Microorganisms are everywhere – even in Antarctica!
Our research in Antarctica began several years ago in cooperation with conservators and other scientists to help identify the cause of deterioration that was destroying the historic huts built by Robert Scott and Ernest Shackleton. These wooden huts were built there to house the expedition crews for up to 3 years while they explored Antarctica. After their exploits, the wooden huts and thousands of artifacts were left behind. About 100 years has passed since the huts were built and although they are located in Antarctica, significant deterioration has taken place. Molds grow and attack the wood, paper, textiles and other cultural properties inside the huts and unusual decay fungi attack the foundations. With funds from the National Science Foundation Office of Polar Programs and with the cooperation of the Antarctic Heritage Trust, Antarctic New Zealand and the University of Waikato in New Zealand we have been studying the microorganisms that are responsible for the degradation and providing information to help conserve and protect the huts. Our research over the past years has provided important new information and copies of the scientific publications are listed below. General articles have also been written about our work and can be found at the page listing Magazine Articles.
Our research began with studies to better understand the microbes that were attacking the historic huts under these extreme environmental conditions. Since the huts were prefabricated and brought to Antarctica, it was expected that decay fungi causing the problems were likely brought in with the wood. However, this was not the case. The decay fungi found are well adapted to polar conditions and appear to be indigenous to Antarctica. Further study has shown that the fungi found in the wood were also the ones most commonly found in Antarctic soils where they have important roles as decomposer and recycling organisms in the Antarctic ecosystem. Research that started to better understand the microorganisms that were attacking the historic huts quickly expanded to investigate the biology and ecology of these little known but exceedingly important organisms.
In addition, our investigations have expanded to include research at other historic wooden structures located in different areas of Antarctic that are in peril of being lost. The following links to additional web pages provide more in depth information and photographs on the various research projects that are underway:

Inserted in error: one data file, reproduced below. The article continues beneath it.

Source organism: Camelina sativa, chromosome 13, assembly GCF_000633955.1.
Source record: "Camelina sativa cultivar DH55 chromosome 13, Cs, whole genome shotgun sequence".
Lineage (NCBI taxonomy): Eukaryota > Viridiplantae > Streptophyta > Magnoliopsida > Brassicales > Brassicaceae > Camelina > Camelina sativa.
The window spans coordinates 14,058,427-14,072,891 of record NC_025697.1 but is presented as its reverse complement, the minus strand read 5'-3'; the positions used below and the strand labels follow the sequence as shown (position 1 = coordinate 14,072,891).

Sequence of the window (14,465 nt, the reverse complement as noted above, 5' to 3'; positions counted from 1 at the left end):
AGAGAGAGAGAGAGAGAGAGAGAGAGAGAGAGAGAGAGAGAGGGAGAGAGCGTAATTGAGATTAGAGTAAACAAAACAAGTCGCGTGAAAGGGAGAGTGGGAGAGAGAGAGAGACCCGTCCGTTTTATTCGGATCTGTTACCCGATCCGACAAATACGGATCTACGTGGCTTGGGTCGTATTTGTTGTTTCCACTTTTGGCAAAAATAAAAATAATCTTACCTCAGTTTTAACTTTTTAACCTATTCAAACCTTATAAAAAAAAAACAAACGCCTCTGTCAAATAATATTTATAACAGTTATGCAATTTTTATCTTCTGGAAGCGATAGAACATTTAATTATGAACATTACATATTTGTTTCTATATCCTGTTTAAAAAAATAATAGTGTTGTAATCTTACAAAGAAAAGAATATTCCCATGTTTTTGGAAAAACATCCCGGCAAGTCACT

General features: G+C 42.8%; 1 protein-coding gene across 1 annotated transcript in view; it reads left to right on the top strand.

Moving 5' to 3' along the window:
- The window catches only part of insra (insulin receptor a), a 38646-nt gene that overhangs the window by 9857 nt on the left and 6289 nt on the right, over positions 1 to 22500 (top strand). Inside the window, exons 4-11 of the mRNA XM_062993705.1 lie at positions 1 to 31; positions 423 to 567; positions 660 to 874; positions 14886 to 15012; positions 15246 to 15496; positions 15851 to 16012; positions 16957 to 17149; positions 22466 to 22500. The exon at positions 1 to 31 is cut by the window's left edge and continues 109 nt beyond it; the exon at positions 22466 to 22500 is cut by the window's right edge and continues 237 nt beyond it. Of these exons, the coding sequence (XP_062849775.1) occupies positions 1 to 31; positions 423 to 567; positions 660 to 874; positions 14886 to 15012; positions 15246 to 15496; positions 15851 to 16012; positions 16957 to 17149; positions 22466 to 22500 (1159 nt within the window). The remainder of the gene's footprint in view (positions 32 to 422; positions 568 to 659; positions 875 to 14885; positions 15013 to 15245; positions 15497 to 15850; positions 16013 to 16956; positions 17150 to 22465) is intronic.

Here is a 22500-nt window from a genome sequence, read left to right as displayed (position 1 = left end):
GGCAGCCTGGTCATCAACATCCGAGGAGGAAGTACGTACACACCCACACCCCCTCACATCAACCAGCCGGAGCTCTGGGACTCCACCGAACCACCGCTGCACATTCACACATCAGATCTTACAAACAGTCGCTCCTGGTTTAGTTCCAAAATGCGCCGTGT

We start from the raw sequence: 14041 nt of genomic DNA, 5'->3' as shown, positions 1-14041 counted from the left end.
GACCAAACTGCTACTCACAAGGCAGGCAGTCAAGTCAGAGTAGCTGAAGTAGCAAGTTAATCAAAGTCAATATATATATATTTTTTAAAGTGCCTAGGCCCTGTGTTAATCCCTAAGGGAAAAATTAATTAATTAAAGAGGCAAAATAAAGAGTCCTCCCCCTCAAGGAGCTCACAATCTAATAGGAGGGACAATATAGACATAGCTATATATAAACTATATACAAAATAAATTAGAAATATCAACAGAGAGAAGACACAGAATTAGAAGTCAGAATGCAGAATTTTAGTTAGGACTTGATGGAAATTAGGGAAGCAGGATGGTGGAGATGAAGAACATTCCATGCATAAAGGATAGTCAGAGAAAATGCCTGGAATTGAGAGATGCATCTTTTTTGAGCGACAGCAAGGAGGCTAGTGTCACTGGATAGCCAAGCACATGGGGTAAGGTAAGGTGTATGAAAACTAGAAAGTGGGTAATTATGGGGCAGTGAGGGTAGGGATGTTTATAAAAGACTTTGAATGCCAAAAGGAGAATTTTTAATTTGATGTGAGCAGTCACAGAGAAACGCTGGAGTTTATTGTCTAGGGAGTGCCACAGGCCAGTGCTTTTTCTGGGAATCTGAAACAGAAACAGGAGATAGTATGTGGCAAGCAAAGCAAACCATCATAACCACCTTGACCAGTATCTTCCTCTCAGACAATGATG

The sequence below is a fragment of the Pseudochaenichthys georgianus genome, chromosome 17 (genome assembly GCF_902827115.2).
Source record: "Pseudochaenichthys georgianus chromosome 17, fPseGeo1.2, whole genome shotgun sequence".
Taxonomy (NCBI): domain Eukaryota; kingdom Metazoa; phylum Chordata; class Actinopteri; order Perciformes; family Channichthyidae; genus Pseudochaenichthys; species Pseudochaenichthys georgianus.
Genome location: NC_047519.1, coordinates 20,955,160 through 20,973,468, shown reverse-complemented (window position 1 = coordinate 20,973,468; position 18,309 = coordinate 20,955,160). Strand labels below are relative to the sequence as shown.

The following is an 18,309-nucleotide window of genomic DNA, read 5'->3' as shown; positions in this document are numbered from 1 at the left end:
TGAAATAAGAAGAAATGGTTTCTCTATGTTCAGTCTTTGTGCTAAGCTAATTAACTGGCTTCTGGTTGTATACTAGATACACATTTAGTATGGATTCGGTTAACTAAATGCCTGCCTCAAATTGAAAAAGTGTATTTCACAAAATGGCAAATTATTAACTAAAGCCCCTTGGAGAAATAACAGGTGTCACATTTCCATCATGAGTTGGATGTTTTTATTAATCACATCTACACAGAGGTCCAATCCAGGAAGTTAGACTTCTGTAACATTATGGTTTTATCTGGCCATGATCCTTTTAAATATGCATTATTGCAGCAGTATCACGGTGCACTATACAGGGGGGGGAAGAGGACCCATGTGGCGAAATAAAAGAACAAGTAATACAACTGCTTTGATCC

Microbes attacking the historic huts built by Scott and Shackleton
Research at Deception Island
Scientific publications from our investigations:
Held, B. W. and R. A. Blanchjette. 2017. Deception Island Antarctica harbors a diverse assemblage of wood decay fungi. Fungal Biology 121:145-157. Reprint
Arenz B. E., R. A. Blanchette and R. L. Farrell. 2014. Fungal Diversity in Antarctic Soils. Pages 35-53. In Antarctic Terrestrial Microbiology: Physical and Biological Properties of Antarctic Soils. D. Cowan (ed.). Springer, Berlin.
Arenz, B. E. and R. A. Blanchette. 2011. Distribution and abundance of soil fungi in Antarctica at sites on the Peninsula, Ross Sea Region and McMurdo Dry Valleys. Soil Biology and Biochemistry 43:308-315. on line at: http://dx.doi.org/10.1016/j.soilbio.2010.10.016
Arenz, B. E., B. W. Held, J. A. Jurgens and R. A. Blanchette. 2011. Fungal colonization of exotic substrates in Antarctica. Fungal Diversity 49:13-22. DOI:10.1007/s13225-010-0079-4
Farrell, R. L., B. E. Arenz, S. M. Duncan, B. W. Held, J. A. Jurgens and R. A. Blanchette. 2011. Introduced and indigenous fungi of the Ross Island historic huts and pristine areas of Antarctica. Polar Biology 34:1669-1677. DOI 10.1007/s00300-011-1060-8
Held, B. W., B. E. Arenz and R. A. Blanchette. 2011. Factors influencing deterioration of historic structures at Deception Island, Antarctica. In Polar Settlements - Location, Techniques and Conservation. Edited by S. Barr and P. Chaplin. ICOMOS Monuments and Sites. International Polar Heritage Committee, Oslo, Norway. pp 35-43. ISBN 978-82-996891-3-7. Reprint
Blanchette, R. A., B. W. Held, B. E. Arenz, J. A. Jurgens, N. J. Baltes, S. M. Duncan and R. L. Farrell. 2010. An Antarctic hot spot for fungi at Shackleton's historic hut on Cape Royds. Microbial Ecology 60:29-38. Reprint
Stehberg, Ruben, M. Pearson, R. A. Blanchette and J. A. Jurgens. 2009. A further note on a sealer's sledge discovered on Livingston Island, South Shetland Islands. Polar Record 45:275. doi:10.1017/S0032247409008201
Arenz, B. E. and R. A. Blanchette. 2009. Investigations of fungal diversity in wooden structures and soils at historic sites on the Antarctic Peninsula. Canadian Journal of Microbiology 55:46-56. Reprint
Konkol, N. R., C J. McNamara, R. A. Blanchette, E. May and R. Mitchell. 2008. Microbes can damage but also help restore artifacts. Microbe 3(12): 563-567. Reprint